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Modern Griots Reviews: State of Grace – Grace Jones Retrospective


Grace Jones Retrospective at Joe's PubGrace Jones’ exemplified “the human right to self-express,” singer Davi said before he performed Jones’ song “Living My Life.” The Jamaican-born British singer did just that with her commanding stage presence never apologizing for who she is, her androgynous look, striking beauty and out-of-this-world style. And neither did any other of the performers for the night matching Jones’ suave and yet assertive persona.

Presented by Black Rock Coalition, who will be celebrating 30 years next year, and curated by musicians Gordon Voidwell and Tecla,the show featured several musicians, including Daví, Tamara Renee, Angelica Bess (Body Language), Shannon Funchess (Light Asylum), and Bryndon Cook (Starchild, singing their own tributes to various Jones’ songs. Joining them in the band were other noteworthy names from the co-curator Tecla on keytar to Val Jeanty on electronic percussion.

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Otherworldly Videos: Tamara Renée’s The Moon Goddess


Last Friday, I attended Black Rock Coalition‘s State of Grace: A Grace Jones  Retrospective and Tamara Renée was one of the musical guests for the night. So, before I give you the review for the show tomorrow, here is her latest video for “The Moon Goddess.”

 

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Moving on the Wires: Recent News and Posts


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This post has been missing for the past couple of weeks, so here is a combined one:

Rasheedah Phillips’ “Black Quantum Futurism” theory

*Should Science Fiction and Fantasy be Included in the “New Wave of African Writers”? on Books Live: Since Science Fiction and Fantasy are still considered genre fiction and not high literary fiction, I can see why this happened. Still not right though.

*”So I Geek Yeeah: Six Black Women Geeks You Should Know” on For Harriet.

*”Afrofuturism through the eyes of Bill Campbell” Interview on Oak Park: “Oddly enough, I’m one of those artists who’s not really into definitions. However, I think of Afrofuturism as an artistic movement spanning the different disciplines where the Diaspora gets to examine its own past and future, its own humanity within the context of speculative fiction. It is global and quite disparate and, to me, incredibly hard to pin down in just a few words. I think that’s why I like it so much. There are so many possibilities within Afrofuturism — and within all of us.”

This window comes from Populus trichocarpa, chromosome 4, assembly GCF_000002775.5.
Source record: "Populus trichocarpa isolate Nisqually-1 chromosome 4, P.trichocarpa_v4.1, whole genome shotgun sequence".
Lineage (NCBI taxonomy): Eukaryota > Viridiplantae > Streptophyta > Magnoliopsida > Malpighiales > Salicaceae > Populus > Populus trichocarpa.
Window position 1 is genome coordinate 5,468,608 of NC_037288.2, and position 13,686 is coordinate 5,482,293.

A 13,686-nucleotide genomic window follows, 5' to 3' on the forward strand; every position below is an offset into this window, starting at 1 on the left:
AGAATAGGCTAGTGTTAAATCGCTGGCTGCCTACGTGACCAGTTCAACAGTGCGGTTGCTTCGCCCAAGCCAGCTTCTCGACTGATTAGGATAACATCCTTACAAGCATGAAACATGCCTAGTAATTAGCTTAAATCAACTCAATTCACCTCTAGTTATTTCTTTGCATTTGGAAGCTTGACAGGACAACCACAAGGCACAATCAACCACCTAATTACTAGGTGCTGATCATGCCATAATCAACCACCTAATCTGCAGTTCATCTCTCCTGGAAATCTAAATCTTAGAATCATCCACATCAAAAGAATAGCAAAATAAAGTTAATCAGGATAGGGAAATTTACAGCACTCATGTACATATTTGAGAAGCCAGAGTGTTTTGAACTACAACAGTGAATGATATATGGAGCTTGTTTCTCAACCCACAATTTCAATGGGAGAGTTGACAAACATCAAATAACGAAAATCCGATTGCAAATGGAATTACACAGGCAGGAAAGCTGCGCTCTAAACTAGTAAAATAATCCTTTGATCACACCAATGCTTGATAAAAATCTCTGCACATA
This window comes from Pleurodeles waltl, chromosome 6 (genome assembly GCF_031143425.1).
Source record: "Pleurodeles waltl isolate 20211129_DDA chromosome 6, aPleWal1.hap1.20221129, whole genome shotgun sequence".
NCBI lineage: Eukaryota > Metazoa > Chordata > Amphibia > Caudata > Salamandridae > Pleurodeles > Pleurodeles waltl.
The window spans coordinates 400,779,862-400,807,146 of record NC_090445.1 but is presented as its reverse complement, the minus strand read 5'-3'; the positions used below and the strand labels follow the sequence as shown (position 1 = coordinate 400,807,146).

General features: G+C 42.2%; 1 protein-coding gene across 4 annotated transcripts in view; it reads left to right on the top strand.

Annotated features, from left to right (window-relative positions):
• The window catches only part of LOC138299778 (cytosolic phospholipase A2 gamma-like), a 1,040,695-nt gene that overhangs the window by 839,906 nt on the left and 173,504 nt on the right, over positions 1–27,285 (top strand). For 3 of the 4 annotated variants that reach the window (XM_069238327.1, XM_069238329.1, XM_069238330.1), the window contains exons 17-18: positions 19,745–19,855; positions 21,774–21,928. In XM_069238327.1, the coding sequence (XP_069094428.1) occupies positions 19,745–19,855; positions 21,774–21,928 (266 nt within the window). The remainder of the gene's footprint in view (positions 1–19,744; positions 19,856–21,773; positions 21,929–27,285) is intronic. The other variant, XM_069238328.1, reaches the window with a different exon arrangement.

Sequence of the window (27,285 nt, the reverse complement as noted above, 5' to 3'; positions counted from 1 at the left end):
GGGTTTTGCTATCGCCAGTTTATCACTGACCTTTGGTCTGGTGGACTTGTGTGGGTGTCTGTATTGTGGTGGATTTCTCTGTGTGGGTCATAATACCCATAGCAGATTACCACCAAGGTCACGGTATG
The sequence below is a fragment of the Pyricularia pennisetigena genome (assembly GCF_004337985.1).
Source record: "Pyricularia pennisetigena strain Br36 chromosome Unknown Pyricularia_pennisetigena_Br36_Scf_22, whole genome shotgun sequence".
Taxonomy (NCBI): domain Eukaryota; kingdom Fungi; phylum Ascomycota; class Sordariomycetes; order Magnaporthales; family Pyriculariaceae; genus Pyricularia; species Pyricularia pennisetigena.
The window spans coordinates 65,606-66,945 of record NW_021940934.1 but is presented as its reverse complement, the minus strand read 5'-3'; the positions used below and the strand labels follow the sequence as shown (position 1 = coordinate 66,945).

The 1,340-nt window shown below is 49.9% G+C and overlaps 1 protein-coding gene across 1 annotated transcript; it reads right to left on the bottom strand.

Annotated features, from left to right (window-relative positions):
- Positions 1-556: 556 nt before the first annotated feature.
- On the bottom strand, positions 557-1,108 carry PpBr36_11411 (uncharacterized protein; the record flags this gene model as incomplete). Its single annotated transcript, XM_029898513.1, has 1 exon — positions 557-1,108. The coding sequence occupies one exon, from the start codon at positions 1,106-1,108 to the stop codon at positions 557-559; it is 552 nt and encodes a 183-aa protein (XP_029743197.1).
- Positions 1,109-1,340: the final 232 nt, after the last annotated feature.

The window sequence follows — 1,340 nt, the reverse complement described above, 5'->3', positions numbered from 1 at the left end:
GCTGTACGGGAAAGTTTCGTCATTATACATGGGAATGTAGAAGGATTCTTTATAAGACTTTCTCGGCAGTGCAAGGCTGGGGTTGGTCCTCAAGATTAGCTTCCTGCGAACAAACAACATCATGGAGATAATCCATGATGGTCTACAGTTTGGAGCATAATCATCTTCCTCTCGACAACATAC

MLK, science fiction, innovation, creative thinking and Afrofuturism” Interview with Ytasha Womack on Chicago Tribune: “[Afrofuturism is looking at alternate realities through a black cultural lens. It’s expressed in so any different mediums, but it brings in science, math and philosophy. It provides a window to look at all these different ideas.”

*Submissions call for next issue of Joint Literary Magazine: “Capitalist Realities and Their Consequences.

We are looking for work that responds to the question, “How do capitalist conceptions of time expand or limit how we perceive reality and negotiate our identities as persons within the African diaspora?” Consider capitalist notions about time and space, the commodification of body and/or intellectual resources, etc.”

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Modern Griots Interviews: Colored Girls Hustle Part 2


Colored Girls Hustle Hard Mixtape*Become a patron and support my blog and other writing endeavors on Patreon!

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Here is part two of yesterday’s interview with Colored Girls Hustle’s Taja Lindley and Jessica Valoris.In this part, they talk about their plans and expectations for the mixtape and Colored Girls Hustle, and how their work is both futuristic and ancient. Enjoy!

5) What other plans do you have in addition to the release of the mixtape? Will be there be a Volume II in the works?

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Taja: Right now, we’re focused on promoting this mixtape. We want as many people as possible to hear it, bump it, get with it, love it and love on themselves. In the next year we’d love to bring this show on the road! We’ve got some performances coming up and a menu of workshop offerings will soon be available so folks can bring us to their schools/universities and communities. And while we plan to continue to make songs on our own and with other artists, I’m not sure about another project just yet.

 

Some Colored Girls Hustle swag is on the way! We’re working on t-shirts and a mixtape zine will soon be available. These things will be available for purchase later this summer.

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Modern Griots Interviews: Colored Girls Hustle Part 1